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  • Writer's pictureKen Lubin

It's Called Recruiting, Not Choosing...




Have you ever gone fishing? Stood there for hours and hours wondering why the fish aren’t coming to you? And thought, this is dumb, I am either walking away with no fish, or I am going to change my tactics so that I can get a fish.


That why It is called fishing, not catching.


Many hiring managers, HR Professionals, and leaders say they can’t hire anyone good. They complain that they can’t find, attract and hire top talent, what have they truly done to get the best of the best on board, to differentiate themselves. Using recruiters, job boards, and paying referral fees are great ways to get candidates to interview and in the door, but what happens next is usually what kills the deal/hire.


Once candidates are in the door, hiring organizations forget that they need keep their sales/recruiting hat on. (this is critical) They forget that they need to be showing them how great their company is and how they can make a difference in the world. (rather than finding fault in the candidate) “A” level candidates know they can do the job, can go anywhere they want, and it is your job to recruit them, not select them out. Chances are candidates aren’t lining up outside the door begging to come to work for you. Chances are they aren’t they aren’t going to take a pay cut, and chances are you aren’t that cool. You have to differentiate yourself, sell the story, get potential candidates excited and close the deal- quickly.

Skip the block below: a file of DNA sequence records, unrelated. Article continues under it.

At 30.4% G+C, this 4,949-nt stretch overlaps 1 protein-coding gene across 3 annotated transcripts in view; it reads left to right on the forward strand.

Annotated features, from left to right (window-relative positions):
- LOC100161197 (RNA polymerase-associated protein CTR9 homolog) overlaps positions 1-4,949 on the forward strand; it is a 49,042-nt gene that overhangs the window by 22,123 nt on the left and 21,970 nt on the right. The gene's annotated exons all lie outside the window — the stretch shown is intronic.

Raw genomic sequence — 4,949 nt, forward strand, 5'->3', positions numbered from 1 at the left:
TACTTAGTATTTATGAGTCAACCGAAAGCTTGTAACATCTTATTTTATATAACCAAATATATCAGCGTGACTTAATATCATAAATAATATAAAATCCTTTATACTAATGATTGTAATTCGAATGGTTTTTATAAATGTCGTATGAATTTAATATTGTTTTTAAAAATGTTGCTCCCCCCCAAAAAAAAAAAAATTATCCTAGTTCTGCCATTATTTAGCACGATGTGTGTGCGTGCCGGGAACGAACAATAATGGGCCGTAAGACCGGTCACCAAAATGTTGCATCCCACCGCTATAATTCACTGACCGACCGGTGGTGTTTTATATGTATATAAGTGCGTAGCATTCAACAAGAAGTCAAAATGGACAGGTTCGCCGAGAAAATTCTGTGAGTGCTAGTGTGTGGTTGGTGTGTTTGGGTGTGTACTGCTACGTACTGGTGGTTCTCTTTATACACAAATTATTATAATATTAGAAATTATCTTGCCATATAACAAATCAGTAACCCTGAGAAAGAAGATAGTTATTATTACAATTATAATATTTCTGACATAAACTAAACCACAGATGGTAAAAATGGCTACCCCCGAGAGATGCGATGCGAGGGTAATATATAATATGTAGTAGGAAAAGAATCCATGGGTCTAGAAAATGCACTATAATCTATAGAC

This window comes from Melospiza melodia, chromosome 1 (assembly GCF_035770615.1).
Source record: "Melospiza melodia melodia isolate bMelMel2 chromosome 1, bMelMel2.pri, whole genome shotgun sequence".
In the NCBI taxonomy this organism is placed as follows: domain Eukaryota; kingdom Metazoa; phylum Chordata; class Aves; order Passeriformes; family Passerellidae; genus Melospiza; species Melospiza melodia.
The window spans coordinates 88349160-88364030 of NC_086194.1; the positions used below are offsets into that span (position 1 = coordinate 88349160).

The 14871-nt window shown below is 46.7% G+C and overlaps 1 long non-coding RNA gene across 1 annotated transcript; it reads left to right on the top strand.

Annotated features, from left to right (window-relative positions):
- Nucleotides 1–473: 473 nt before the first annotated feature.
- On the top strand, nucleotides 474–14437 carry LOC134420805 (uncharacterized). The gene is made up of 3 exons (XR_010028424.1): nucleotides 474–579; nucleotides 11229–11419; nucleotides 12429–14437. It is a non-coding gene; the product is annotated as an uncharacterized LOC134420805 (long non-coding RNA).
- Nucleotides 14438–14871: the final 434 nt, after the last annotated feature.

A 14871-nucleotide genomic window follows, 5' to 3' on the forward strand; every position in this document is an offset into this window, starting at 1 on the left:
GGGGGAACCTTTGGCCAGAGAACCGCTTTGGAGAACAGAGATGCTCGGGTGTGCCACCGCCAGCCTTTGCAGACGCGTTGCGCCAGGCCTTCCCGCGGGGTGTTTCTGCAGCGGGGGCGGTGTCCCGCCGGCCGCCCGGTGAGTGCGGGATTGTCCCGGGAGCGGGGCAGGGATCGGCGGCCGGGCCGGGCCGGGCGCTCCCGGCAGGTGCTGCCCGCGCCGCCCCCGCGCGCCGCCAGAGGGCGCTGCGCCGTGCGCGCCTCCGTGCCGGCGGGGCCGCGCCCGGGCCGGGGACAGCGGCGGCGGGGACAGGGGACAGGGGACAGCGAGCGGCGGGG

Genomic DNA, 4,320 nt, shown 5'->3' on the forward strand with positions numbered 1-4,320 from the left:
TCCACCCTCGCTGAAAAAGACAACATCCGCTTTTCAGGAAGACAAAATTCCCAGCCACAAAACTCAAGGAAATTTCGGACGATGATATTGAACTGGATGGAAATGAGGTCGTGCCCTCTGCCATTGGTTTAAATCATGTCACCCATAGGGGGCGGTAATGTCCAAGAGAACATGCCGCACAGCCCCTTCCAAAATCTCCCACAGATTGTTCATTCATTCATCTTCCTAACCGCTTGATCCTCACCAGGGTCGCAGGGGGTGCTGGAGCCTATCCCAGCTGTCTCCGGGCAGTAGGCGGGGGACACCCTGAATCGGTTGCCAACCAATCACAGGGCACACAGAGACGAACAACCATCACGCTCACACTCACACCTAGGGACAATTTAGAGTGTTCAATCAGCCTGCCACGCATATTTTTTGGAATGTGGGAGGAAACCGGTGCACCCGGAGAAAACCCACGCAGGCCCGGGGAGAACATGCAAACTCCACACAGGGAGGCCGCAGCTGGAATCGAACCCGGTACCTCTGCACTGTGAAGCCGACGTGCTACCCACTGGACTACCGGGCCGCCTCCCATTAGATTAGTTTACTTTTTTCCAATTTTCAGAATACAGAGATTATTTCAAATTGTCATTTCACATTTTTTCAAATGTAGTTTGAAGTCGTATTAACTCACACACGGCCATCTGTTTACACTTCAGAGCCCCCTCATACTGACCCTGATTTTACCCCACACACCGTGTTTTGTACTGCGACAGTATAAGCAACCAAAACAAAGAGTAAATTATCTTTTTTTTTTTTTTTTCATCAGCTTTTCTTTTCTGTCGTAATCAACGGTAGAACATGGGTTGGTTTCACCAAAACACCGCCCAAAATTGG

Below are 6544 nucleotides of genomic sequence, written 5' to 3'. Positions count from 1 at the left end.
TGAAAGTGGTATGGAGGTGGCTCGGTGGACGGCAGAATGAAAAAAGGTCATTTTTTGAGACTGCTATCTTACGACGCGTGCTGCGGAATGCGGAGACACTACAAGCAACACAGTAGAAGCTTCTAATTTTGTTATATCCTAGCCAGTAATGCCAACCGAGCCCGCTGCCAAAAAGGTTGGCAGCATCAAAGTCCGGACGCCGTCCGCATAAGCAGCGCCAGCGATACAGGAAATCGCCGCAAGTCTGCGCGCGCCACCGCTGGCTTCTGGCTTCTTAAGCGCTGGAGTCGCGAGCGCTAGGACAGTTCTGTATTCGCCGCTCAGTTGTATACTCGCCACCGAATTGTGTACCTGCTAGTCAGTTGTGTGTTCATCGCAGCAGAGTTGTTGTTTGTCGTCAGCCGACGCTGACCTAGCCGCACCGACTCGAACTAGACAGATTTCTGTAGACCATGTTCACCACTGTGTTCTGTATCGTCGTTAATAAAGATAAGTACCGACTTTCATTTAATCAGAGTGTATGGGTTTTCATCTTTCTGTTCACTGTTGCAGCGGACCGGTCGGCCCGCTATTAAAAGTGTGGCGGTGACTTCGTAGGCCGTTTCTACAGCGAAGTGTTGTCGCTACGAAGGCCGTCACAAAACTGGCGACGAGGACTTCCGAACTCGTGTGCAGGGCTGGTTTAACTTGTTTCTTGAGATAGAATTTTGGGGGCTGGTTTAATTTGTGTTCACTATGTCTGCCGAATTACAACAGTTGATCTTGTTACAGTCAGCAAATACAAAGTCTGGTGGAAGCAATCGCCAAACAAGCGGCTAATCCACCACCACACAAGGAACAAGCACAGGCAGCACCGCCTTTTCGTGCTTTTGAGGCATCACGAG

Because there is bigger and better bait on someone else's fishing pole!


Ken

klubin@zrgpartners.com

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Scott Woodard
Scott Woodard
May 10, 2022

This is a great post, Ken. Hopefully, companies/organizations will pay attention to it.


As someone who works on the supply side of the hiring equation, I know my clients are extremely frustrated by most current hiring practices. The length of time for an organization to make a decision, the lack of communication with candidates about the process and progress (or lack thereof), and the total ghosting around final decisions is appalling and incredibly unprofessional. Is my cynicism showing?


Again, I hope your post is read and heeded by HR departments and hiring managers. However, I don't hold much confidence that it will be.


Thanks,

Scott

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